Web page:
Iyobosa Uwugiaren in Abuja
The United Nations Food and Agriculture Organization (FAO) and the World Food Programme (WFP) have launched a joint effort to support conflict-affected people in North-eastern Nigeria to increase their food production and reduce dependence on food assistance.
Using a ‘twin track’ approach, FAO is said to be providing enough seed and fertiliser to produce up to eight months’ worth of food during the 2018 rainy season, while WFP covers the food needs of households until these crucial harvests in September Inger Marie Vennize, Head of Communication WFP, Nigeria, stated in a statement.
The statement stated in Rann, in Borno State and close to the Cameroonian border, WFP is providing life-saving support to all 67,000 people living in the town.
Meanwhile, FAO provided seeds and fertilisers to about a quarter of Rann’s households who have safe access to land and who, through a community-based assessment, proved capable of growing food.
This includes families who have sought refuge in Rann as well as the host population.
Farmers in Rann and more than 30 other locations can plant maize, sorghum, millet and cowpeas following the distributions.
In most places, they also received sesame, groundnuts, sweet pepper and watermelon seed for income generation.
“Families in north-east Nigeria have been affected by conflict for nine years, and many have gone through terrible times. We need to work harder and together to put people back on the track of self-reliance, to rebuild their livelihoods and to restore their dignity. This joint assistance by FAO and WFP is a step in that direction,” WFP Representative in Nigeria, Myrta Kaulard was quoted as saying.
“FAO is assisting both the growing number of farmers who have returned to their villages to resume production, as well as the many still forced to live in camps,” said FAO Representative in Nigeria, Suffyan Koroma.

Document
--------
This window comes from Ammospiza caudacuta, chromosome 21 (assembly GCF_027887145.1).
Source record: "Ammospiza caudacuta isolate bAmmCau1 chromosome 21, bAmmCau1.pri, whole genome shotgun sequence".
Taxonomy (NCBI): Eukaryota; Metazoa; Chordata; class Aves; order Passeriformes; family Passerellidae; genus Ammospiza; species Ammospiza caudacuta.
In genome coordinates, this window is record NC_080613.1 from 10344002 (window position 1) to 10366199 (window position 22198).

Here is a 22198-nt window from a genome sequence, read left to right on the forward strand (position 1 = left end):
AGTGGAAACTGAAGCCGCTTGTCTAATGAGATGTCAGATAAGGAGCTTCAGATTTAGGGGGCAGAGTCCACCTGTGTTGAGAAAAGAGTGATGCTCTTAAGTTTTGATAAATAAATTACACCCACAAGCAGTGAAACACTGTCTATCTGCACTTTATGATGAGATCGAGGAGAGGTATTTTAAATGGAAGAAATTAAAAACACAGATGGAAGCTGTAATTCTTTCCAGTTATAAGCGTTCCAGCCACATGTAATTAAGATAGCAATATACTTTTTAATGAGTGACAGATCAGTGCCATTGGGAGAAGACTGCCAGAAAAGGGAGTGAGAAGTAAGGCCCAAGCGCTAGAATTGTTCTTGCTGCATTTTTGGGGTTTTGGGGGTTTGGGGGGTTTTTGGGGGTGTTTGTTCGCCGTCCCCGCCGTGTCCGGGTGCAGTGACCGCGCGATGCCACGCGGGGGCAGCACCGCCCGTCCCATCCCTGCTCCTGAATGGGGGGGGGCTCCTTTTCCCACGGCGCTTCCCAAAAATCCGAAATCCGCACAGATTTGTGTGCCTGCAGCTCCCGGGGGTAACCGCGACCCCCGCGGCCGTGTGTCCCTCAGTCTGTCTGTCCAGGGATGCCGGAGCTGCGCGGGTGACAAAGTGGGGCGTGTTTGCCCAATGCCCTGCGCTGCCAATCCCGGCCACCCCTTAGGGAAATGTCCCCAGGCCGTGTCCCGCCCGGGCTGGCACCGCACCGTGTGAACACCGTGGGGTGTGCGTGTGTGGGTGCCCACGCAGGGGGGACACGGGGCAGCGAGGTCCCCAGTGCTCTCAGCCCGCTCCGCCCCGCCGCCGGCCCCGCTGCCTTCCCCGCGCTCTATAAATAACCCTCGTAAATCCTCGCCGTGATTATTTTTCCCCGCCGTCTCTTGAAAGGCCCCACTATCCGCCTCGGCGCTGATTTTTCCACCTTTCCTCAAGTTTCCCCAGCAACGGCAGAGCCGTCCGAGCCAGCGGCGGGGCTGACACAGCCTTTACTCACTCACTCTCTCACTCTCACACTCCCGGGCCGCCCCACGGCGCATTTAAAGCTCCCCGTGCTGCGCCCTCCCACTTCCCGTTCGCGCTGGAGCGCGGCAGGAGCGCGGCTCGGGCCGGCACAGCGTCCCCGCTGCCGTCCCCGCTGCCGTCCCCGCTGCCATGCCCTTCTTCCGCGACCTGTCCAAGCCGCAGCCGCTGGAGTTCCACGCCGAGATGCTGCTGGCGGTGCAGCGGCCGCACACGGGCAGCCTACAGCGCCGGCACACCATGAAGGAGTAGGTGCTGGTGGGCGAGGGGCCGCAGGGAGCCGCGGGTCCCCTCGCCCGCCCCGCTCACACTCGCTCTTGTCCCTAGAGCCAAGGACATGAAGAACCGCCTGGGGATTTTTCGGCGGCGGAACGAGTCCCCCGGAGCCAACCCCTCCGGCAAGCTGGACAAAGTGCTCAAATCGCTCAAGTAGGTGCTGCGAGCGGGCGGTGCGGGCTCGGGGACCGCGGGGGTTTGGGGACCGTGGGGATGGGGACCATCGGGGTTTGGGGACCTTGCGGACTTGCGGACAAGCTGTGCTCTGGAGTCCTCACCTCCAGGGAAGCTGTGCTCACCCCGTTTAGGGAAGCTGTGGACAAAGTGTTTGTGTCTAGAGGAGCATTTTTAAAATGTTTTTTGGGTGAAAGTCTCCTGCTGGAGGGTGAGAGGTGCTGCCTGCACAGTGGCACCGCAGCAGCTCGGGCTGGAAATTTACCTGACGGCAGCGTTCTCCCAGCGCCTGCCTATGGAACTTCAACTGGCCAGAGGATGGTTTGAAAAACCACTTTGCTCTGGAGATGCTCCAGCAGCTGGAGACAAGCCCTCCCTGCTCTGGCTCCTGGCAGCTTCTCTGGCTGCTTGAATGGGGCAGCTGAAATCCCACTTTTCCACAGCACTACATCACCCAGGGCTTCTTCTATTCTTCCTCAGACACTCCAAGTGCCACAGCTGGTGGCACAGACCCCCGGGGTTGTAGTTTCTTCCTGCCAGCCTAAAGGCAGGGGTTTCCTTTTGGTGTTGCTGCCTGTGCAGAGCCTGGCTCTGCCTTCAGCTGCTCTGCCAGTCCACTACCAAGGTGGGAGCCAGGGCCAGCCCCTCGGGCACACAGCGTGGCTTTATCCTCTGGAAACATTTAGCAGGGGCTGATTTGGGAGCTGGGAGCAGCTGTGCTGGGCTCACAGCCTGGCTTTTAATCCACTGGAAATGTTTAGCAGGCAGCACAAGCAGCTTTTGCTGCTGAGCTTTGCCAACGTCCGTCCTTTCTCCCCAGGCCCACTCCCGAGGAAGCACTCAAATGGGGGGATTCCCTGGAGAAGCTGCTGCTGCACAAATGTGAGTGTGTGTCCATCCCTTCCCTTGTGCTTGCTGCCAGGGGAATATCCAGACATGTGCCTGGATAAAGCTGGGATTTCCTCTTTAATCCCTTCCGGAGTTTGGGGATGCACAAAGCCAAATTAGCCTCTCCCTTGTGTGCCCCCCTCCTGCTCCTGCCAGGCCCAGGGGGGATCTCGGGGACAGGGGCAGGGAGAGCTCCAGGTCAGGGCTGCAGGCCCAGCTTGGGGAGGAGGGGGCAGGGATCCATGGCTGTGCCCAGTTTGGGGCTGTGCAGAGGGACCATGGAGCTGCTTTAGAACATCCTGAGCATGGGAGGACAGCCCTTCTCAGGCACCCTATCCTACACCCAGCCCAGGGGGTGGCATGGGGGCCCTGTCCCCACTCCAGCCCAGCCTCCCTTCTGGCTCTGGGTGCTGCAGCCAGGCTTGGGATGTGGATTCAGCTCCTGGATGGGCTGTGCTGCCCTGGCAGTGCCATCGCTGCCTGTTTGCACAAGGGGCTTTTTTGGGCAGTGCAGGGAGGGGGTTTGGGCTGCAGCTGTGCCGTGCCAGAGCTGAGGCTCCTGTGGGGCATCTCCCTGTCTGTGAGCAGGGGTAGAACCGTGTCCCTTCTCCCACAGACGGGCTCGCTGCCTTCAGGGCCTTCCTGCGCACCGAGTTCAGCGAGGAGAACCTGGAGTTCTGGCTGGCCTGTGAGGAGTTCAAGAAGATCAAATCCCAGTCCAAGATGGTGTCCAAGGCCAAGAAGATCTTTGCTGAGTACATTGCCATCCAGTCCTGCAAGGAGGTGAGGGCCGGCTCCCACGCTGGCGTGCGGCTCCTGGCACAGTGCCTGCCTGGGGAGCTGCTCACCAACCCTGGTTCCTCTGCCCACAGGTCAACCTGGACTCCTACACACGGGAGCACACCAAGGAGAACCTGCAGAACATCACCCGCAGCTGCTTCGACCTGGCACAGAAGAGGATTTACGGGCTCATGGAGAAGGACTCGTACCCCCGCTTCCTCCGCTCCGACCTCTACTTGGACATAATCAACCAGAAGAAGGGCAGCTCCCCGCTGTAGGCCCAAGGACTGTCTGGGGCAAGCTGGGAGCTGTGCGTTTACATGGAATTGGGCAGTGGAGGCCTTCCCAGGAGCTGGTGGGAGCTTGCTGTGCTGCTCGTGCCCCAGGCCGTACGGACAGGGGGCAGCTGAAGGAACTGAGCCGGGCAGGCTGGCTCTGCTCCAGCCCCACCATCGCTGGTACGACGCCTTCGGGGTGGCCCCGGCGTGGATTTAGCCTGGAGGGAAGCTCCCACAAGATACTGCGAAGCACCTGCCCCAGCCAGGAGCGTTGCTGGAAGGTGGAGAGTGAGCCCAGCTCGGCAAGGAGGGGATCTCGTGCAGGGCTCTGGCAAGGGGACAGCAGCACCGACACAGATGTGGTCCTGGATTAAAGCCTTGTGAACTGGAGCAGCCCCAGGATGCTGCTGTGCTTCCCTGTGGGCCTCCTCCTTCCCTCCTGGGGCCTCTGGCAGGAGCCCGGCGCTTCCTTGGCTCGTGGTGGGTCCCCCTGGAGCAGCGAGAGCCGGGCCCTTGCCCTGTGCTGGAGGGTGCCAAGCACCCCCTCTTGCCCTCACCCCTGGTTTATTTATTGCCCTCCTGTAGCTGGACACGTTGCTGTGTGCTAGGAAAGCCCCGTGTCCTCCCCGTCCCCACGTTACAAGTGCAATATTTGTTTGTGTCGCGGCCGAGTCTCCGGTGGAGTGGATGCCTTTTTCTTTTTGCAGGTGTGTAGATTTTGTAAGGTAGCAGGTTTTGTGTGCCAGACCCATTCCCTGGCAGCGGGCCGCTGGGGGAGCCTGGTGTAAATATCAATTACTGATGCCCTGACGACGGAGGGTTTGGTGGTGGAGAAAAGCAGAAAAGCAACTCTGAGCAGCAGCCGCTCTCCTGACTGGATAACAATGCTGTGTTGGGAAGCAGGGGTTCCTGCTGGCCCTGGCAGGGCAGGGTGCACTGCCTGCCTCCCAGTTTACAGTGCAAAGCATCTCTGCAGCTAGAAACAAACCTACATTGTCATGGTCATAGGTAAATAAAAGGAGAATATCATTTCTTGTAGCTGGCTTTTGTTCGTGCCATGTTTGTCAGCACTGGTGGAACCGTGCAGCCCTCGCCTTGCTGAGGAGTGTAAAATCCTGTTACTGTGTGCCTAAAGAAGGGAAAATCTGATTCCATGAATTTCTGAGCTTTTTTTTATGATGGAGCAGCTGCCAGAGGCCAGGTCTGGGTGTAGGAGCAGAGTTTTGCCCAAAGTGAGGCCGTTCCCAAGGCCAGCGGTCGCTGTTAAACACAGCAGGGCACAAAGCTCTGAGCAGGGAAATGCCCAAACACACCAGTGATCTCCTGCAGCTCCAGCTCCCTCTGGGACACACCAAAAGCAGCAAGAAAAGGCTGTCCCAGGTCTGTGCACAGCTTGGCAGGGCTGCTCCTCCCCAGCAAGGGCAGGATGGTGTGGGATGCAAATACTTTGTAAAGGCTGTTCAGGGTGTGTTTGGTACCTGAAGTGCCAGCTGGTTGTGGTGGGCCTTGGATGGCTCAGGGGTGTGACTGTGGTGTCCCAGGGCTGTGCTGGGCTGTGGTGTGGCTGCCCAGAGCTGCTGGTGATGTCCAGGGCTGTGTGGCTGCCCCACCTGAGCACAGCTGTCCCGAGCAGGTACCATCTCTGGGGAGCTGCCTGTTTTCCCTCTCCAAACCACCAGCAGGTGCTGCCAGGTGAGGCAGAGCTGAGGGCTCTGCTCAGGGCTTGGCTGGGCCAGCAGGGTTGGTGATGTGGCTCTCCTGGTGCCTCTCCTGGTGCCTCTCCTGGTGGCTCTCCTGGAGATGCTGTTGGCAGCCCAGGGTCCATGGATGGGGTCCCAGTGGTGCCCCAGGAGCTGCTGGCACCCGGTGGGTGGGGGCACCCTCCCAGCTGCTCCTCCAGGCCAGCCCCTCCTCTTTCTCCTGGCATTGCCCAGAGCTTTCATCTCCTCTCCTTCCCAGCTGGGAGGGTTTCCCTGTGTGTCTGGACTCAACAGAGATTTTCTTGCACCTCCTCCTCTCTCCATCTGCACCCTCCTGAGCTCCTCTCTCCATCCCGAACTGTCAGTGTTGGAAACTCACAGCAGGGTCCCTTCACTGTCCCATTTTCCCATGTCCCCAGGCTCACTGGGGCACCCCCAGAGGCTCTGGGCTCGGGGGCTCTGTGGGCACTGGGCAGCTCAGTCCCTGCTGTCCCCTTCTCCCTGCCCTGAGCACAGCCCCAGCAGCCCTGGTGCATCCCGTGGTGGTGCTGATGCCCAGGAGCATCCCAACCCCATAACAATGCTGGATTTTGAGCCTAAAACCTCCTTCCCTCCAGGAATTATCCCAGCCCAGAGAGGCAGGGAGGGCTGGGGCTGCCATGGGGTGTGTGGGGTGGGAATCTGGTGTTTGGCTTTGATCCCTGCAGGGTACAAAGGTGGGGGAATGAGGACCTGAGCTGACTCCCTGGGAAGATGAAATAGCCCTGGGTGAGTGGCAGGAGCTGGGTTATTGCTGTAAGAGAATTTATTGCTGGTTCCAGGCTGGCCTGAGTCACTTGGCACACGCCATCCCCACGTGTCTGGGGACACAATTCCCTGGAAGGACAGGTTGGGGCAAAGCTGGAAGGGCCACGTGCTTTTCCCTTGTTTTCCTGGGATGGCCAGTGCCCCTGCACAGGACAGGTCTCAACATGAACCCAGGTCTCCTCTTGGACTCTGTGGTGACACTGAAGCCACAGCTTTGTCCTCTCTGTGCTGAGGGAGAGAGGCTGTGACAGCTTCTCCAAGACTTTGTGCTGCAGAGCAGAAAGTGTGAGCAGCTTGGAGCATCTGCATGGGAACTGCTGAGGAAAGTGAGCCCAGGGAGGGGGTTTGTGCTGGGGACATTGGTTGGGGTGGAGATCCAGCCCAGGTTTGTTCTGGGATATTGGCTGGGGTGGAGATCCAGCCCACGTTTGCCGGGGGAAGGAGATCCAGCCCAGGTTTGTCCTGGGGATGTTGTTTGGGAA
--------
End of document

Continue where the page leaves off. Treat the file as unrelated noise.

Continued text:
“In addition to distributing inputs like seed, we are expanding our farmer field school and savings and loans programmes in the region to strengthen both farming skills and access to finance for agri-business development.”
The statement added that during the rainy season, spanning June to September, FAO will assist over one million people to become more food secure through farming, saying the organization is mid-way into its distribution of disease and drought-tolerant varieties of crop seed and fertilizer using a kit system.
‘’In Kit 1, FAO is distributing maize, millet or sorghum alongside cowpea seed and fertilizer. Kits 2 and 3 are solely for women-headed households and contain vegetable and cash crop seed, respectively. The vegetable kit features okra and amaranth, a green leafy vegetable. Income-boosting groundnut and sesame, relished by women for their good market prices, round out kit 3’’, the statement explained.
Every month, WFP is for its part providing food and cash assistance to around 1.2 million food insecure and vulnerable people. To prevent malnutrition, WFP is also distributing specialized food to around 200,000 young children and almost 150,000 pregnant or breastfeeding women.
In its 2018 appeal for northeastern Nigeria, FAO requested USD 31.5 million to assist farmers recover from the impact of the conflict, and about USD 13.2 million is said to have been received, leaving a gap of USD 18.3 million.
WFP said that it urgently requires USD 49 million to continue lifesaving support until the end of 2018 to assist the most food insecure and vulnerable Nigerians.